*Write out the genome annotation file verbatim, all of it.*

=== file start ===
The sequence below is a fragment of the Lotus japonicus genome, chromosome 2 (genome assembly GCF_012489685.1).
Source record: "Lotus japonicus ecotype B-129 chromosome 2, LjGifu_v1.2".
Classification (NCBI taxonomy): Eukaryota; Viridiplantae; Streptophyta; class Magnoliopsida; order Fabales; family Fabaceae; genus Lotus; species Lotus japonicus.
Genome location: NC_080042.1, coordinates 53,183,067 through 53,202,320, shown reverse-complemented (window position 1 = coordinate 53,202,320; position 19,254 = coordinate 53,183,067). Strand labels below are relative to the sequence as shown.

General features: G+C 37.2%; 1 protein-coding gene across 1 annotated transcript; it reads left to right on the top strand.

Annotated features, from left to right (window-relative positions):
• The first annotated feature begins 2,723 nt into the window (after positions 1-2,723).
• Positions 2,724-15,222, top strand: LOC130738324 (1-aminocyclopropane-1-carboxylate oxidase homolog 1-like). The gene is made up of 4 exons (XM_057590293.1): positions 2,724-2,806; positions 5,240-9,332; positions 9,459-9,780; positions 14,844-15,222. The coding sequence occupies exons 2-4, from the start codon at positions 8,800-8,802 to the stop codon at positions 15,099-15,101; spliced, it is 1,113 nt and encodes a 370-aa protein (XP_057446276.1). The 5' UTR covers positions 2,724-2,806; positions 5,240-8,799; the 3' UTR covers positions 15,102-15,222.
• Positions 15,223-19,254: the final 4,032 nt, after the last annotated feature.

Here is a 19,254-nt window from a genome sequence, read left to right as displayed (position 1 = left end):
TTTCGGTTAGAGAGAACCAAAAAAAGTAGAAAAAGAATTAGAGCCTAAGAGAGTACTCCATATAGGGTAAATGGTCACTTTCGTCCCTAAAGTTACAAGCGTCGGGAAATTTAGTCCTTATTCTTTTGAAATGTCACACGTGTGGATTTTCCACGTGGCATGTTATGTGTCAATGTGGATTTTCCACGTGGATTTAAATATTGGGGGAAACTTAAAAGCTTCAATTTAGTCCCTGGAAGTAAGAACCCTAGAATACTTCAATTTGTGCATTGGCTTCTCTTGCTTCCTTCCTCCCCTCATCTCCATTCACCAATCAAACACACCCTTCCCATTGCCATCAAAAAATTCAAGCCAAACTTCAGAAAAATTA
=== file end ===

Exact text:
The sequence below is a fragment of the Lotus japonicus genome, chromosome 2 (genome assembly GCF_012489685.1).
Source record: "Lotus japonicus ecotype B-129 chromosome 2, LjGifu_v1.2".
Classification (NCBI taxonomy): Eukaryota; Viridiplantae; Streptophyta; class Magnoliopsida; order Fabales; family Fabaceae; genus Lotus; species Lotus japonicus.
Genome location: NC_080042.1, coordinates 53,183,067 through 53,202,320, shown reverse-complemented (window position 1 = coordinate 53,202,320; position 19,254 = coordinate 53,183,067). Strand labels below are relative to the sequence as shown.

General features: G+C 37.2%; 1 protein-coding gene across 1 annotated transcript; it reads left to right on the top strand.

Annotated features, from left to right (window-relative positions):
• The first annotated feature begins 2,723 nt into the window (after positions 1-2,723).
• Positions 2,724-15,222, top strand: LOC130738324 (1-aminocyclopropane-1-carboxylate oxidase homolog 1-like). The gene is made up of 4 exons (XM_057590293.1): positions 2,724-2,806; positions 5,240-9,332; positions 9,459-9,780; positions 14,844-15,222. The coding sequence occupies exons 2-4, from the start codon at positions 8,800-8,802 to the stop codon at positions 15,099-15,101; spliced, it is 1,113 nt and encodes a 370-aa protein (XP_057446276.1). The 5' UTR covers positions 2,724-2,806; positions 5,240-8,799; the 3' UTR covers positions 15,102-15,222.
• Positions 15,223-19,254: the final 4,032 nt, after the last annotated feature.

Here is a 19,254-nt window from a genome sequence, read left to right as displayed (position 1 = left end):
TTTCGGTTAGAGAGAACCAAAAAAAGTAGAAAAAGAATTAGAGCCTAAGAGAGTACTCCATATAGGGTAAATGGTCACTTTCGTCCCTAAAGTTACAAGCGTCGGGAAATTTAGTCCTTATTCTTTTGAAATGTCACACGTGTGGATTTTCCACGTGGCATGTTATGTGTCAATGTGGATTTTCCACGTGGATTTAAATATTGGGGGAAACTTAAAAGCTTCAATTTAGTCCCTGGAAGTAAGAACCCTAGAATACTTCAATTTGTGCATTGGCTTCTCTTGCTTCCTTCCTCCCCTCATCTCCATTCACCAATCAAACACACCCTTCCCATTGCCATCAAAAAATTCAAGCCAAACTTCAGAAAAATTA